Suzuki still cherishes the founder’s aspirations for Okinawa’s economic independence, but he recalls, “Earnings back then were not good. The Okinawan boom was over, sales were sluggish and expenses were rising due to the expansion of stores outside the prefecture.”

“We couldn’t raise the salaries of our employees. The craftspeople who make our products were also suffering,” he said. “We had to do something about that situation.”

Suzuki began sharing monthly earnings results in meetings with his 17 employees. Employees became more cost-conscious over the years, and the gross profit margin ratio eventually improved from about 30% to about 45%. At the same time, Suzuki revised the company’s salary structure.

He also focused on improving the added value of the company’s craft products, as they had been sold as low-priced souvenirs. The company has embraced the prefecture’s program to support producers by offering a wide range of advice from workshop management to new product development.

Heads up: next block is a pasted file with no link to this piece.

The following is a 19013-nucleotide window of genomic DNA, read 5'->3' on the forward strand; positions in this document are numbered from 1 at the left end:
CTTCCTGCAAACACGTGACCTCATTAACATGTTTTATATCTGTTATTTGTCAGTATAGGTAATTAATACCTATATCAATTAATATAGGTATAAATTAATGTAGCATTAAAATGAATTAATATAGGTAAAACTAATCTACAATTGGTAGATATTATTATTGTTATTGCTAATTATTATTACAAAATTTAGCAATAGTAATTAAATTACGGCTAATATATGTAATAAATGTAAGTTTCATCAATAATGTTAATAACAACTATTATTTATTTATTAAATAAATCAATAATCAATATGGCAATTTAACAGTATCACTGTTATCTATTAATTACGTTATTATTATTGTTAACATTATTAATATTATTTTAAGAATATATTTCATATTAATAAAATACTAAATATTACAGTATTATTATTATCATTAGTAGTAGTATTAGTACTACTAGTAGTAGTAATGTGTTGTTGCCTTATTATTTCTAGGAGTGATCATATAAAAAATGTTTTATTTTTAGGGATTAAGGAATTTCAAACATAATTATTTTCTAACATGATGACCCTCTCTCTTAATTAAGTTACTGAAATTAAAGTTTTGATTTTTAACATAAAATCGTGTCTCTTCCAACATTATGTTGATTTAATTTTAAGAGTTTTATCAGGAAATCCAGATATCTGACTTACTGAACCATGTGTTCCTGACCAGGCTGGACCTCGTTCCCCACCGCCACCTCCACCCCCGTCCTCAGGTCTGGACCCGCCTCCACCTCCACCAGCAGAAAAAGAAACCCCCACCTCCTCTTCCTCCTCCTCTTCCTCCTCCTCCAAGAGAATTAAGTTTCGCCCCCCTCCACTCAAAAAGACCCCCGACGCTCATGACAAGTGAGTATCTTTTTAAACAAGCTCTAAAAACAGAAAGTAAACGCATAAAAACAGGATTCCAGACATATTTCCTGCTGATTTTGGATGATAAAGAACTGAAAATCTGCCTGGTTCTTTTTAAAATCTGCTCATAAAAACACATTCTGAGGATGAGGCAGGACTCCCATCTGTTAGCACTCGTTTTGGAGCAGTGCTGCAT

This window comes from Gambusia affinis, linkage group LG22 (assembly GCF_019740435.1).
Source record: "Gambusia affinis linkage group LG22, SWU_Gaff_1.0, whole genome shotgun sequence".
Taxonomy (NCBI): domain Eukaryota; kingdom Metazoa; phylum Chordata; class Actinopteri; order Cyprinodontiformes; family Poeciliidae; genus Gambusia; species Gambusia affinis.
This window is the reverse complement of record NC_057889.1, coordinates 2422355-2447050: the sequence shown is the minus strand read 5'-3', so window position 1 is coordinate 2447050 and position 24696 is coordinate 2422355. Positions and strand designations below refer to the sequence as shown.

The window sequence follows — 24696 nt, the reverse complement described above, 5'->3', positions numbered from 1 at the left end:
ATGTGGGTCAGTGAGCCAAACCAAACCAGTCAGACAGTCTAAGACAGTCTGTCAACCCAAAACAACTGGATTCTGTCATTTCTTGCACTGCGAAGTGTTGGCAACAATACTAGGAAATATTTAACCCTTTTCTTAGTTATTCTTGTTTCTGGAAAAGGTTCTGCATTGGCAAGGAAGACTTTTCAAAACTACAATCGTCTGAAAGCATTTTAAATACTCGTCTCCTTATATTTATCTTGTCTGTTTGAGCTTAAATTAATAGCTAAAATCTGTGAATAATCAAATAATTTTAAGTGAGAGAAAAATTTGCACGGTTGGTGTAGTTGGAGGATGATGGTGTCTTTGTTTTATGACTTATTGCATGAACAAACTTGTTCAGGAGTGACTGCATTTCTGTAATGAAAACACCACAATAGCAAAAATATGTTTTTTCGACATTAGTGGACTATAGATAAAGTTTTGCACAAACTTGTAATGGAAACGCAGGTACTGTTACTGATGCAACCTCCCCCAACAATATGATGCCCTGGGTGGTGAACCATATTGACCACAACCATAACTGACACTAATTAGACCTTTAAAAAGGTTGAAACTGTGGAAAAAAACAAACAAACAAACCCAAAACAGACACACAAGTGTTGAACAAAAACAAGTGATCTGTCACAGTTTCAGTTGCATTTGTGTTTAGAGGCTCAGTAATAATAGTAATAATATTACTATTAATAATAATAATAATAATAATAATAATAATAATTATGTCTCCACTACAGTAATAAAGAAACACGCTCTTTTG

Not only Suzuki but also his employees take time out of their normal work schedules to visit craft producers and offer advice.

Sachiyo Kotani, 38, manager of Yuimarlu’s flagship store, says, “We can tell customers about the producers, and we can also tell producers about the customers’ preferences. We’re busy, but our efforts pay off.”

Since joining the company two and a half years ago, Kotani has actively learned about Okinawa’s history and culture. The company also sets aside June 23, the anniversary of the end of Battle of Okinawa, as an official non-working day.

Yuimarlu has fostered an environment where employees can confront and reflect on issues facing Okinawan society. New employee training includes visits to the U.S. base relocation site in the Henoko area of Nago. By having new recruits learn more about Okinawa, the company aims to raise awareness about conserving traditional craft-making.

As a result of steady efforts to connect producers and consumers, including the development of products for everyday use, the demand for gifts from Okinawa has expanded in recent years. Although sales to tourists at airports and hotels have declined due to COVID-19, Yuimarlu has managed to stay in the black.

Suzuki says he is still halfway through solving issues such as improving producers’ management skills and fostering successors. “We would like to further refine the value of Okinawa’s culture and enliven the industry,” he said.

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This section features topics and issues from Okinawa covered by The Okinawa Times, a major newspaper in the prefecture. The original articles were published Jan. 27 and Feb.3